The EU’s approach towards China on human rights has often been criticised for its conflicting interests, and coordination problems between EU institutions and national member states. However, simply renouncing its efforts in the name of realism or neo-liberalism does not fully explain the EU’s commitment to principles of international law, nor does it provide us with understanding as to why its policy has proven so weak and what ‘ought’ to be done.This thesis proposes a normative power approach to the study of EU human rights policy towards China between 1989 and 2009. Central to it is the assumption that the EU has been and should be a normative power towards China in the field of human rights. To verify this assumption, I adopt a tri-partite analytical framework drawn from existing ‘Normative Power Europe’ (NPE) literature in order to make sense of the EU’s adherence to human rights norms and its linkage with its external identity, illustrate how norms are diffused through a discursive form of power, and how impact should be evaluated normatively in the case of China.In so doing, I seek to achieve two central objectives: 1) to add to the empirical richness of NPE literature by analysing the Chinese case; 2) to apply a normative power perspective to the human rights dimension of EU-China relations. To address the first goal, I apply the NPE approach to two selected cases – the death penalty and the Tibet question, which are both high on the EU’s human rights agenda and yet are predicted to produce contrasting results. The second aim is met by operationalising the notion of NPE and developing its analytical and empirical relevance. To that end, I intend to make a contribution to the literature by presenting primary findings in the case-studies and a conceptual refinement of NPE as applied to the Chinese case.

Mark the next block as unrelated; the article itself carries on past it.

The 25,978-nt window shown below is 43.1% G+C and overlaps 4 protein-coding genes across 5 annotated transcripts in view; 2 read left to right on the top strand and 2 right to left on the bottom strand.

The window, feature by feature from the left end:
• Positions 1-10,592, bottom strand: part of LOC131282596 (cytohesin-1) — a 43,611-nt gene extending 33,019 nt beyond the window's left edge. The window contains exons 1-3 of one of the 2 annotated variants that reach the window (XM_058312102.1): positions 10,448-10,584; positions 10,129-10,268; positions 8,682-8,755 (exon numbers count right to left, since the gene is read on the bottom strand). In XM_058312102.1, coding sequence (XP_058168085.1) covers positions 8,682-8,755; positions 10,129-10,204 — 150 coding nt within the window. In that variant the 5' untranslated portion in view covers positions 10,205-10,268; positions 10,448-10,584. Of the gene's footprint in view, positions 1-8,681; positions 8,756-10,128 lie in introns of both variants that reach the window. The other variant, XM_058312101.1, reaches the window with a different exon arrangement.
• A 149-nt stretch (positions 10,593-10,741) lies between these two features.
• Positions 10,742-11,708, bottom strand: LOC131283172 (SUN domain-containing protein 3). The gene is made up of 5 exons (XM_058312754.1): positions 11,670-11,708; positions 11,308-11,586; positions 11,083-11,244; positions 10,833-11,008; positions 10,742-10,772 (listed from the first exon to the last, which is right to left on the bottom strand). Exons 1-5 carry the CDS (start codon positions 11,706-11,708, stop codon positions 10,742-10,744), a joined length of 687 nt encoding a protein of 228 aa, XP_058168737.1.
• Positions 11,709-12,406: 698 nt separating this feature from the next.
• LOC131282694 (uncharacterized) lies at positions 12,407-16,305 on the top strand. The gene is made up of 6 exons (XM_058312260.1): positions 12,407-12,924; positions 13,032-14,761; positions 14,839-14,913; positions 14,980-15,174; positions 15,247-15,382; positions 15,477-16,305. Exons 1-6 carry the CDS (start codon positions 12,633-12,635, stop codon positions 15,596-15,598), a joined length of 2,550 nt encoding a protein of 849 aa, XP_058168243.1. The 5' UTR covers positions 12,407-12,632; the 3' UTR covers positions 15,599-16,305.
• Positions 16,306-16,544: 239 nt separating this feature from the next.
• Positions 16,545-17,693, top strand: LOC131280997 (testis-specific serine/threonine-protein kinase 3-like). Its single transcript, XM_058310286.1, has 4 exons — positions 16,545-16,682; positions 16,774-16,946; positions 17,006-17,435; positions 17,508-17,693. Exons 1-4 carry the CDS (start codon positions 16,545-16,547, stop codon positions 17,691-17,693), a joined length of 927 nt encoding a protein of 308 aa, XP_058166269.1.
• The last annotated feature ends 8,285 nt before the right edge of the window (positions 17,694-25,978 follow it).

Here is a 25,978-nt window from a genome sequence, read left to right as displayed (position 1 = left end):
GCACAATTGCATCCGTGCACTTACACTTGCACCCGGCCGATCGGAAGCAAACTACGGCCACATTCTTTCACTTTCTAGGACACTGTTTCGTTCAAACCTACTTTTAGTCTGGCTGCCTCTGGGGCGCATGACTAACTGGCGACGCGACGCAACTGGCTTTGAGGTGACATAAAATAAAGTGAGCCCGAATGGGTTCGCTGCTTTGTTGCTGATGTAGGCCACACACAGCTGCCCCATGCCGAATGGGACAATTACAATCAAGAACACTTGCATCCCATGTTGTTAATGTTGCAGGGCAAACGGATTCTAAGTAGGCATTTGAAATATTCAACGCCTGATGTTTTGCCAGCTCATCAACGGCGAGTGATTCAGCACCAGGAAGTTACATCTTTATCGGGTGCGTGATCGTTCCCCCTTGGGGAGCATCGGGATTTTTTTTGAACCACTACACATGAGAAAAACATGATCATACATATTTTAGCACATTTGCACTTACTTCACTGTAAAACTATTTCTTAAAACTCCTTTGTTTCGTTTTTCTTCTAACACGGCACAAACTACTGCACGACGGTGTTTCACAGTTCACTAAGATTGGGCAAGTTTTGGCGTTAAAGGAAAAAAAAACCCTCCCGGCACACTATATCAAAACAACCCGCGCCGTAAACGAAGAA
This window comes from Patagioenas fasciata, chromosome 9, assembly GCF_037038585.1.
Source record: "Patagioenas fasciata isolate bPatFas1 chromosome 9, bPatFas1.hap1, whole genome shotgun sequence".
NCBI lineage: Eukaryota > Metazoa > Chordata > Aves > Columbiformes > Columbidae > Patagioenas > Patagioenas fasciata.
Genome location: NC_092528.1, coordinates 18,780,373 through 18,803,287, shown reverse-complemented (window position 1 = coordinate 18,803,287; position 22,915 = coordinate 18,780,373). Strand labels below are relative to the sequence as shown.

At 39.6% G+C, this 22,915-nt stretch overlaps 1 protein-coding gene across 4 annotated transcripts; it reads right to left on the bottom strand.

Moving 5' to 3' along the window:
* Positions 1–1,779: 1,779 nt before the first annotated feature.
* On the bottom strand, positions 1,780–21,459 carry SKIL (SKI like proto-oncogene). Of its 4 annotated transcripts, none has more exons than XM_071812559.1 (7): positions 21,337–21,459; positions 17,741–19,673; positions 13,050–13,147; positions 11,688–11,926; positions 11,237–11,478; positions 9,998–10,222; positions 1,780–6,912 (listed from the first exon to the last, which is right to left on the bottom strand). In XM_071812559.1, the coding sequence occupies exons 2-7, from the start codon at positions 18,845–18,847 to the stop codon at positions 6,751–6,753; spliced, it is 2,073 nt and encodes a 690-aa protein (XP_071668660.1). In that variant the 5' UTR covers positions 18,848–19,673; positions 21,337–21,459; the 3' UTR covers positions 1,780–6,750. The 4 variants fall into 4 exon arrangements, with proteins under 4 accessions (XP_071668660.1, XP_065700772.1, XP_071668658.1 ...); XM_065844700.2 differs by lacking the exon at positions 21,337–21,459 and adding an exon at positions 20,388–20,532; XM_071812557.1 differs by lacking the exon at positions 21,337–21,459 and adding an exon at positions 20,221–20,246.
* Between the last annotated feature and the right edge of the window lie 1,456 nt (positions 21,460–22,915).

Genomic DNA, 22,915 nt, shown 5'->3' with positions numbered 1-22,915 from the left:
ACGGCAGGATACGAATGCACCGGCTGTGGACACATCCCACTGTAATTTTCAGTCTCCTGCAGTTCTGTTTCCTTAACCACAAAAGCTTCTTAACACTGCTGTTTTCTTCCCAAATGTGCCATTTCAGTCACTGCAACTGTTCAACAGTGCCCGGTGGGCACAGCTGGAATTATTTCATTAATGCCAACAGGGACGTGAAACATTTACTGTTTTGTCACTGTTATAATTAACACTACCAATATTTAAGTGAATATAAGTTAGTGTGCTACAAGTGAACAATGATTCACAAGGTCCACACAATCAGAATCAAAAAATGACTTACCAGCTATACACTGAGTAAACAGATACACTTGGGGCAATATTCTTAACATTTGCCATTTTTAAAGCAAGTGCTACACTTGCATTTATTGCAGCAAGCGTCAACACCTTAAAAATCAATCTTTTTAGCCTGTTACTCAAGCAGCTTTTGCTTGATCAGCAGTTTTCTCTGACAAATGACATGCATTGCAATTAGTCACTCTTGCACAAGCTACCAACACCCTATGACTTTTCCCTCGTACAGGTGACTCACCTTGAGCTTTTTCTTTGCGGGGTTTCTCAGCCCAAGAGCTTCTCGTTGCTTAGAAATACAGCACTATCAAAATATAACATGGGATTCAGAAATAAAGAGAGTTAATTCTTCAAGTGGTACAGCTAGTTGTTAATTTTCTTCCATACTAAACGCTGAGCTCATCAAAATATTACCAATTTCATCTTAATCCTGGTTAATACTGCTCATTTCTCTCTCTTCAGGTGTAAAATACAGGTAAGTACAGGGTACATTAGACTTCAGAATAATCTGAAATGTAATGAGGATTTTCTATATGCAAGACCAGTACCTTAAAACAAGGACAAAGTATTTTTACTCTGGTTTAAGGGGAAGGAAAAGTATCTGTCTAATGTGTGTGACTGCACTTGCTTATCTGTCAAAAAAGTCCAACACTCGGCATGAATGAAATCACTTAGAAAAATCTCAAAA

|Date of Award||25 Mar 2012|
|Supervisor||David Galbreath (Supervisor) & Lisbeth Aggestam (Supervisor)|